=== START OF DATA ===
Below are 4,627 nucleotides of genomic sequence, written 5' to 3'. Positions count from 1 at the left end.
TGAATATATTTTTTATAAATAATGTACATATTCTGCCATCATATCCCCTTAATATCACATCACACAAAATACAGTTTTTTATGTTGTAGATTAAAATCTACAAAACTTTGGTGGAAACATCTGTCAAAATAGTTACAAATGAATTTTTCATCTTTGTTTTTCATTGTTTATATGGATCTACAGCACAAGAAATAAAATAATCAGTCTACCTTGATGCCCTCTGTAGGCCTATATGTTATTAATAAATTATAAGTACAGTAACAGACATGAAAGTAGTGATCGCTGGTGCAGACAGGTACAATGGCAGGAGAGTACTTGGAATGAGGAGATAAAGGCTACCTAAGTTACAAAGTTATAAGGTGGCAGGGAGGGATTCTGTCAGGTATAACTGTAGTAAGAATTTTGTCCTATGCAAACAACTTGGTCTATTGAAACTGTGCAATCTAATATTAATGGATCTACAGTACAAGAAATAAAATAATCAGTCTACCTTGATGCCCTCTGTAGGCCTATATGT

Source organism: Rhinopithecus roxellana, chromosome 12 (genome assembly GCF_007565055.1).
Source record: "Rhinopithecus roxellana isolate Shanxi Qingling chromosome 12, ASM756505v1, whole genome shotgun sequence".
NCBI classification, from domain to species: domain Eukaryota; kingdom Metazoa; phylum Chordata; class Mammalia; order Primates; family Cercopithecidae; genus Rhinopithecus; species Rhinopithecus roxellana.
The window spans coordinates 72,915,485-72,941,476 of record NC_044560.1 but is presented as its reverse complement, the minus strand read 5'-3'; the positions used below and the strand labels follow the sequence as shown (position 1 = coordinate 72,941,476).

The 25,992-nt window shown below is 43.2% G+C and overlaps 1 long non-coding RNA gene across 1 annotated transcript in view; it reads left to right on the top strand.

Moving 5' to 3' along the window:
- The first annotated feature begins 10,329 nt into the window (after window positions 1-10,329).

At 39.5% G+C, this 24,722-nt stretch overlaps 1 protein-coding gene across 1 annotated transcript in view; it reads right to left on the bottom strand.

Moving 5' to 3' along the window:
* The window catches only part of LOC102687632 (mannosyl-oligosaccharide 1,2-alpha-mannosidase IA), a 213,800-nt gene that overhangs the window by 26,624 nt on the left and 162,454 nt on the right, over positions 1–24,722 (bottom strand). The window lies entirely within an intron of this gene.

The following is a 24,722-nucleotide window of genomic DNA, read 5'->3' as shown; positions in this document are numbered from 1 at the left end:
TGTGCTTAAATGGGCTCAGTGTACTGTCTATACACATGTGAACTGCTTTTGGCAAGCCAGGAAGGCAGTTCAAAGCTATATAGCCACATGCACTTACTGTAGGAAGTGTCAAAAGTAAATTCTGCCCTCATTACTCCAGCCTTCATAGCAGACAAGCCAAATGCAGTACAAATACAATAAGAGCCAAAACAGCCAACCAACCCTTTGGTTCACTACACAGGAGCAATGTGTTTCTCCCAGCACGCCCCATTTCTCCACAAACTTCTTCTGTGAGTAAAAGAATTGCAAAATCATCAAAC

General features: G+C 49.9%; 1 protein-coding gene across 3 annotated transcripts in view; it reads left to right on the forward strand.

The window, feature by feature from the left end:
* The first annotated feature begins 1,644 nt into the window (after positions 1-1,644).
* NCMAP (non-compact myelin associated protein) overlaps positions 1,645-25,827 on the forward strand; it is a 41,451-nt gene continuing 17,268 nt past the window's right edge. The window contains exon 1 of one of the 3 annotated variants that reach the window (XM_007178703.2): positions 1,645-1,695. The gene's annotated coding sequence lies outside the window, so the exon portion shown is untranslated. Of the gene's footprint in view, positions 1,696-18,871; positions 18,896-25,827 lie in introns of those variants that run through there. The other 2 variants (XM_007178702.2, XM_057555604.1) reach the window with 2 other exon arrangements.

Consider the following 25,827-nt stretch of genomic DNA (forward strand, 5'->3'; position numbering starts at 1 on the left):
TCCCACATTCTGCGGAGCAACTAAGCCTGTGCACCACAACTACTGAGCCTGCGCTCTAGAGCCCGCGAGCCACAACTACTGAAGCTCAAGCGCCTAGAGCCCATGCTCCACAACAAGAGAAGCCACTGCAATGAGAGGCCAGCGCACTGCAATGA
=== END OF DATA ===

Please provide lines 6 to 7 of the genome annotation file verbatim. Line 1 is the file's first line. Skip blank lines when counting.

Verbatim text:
The window spans coordinates 72,915,485-72,941,476 of record NC_044560.1 but is presented as its reverse complement, the minus strand read 5'-3'; the positions used below and the strand labels follow the sequence as shown (position 1 = coordinate 72,941,476).

The 25,992-nt window shown below is 43.2% G+C and overlaps 1 long non-coding RNA gene across 1 annotated transcript in view; it reads left to right on the top strand.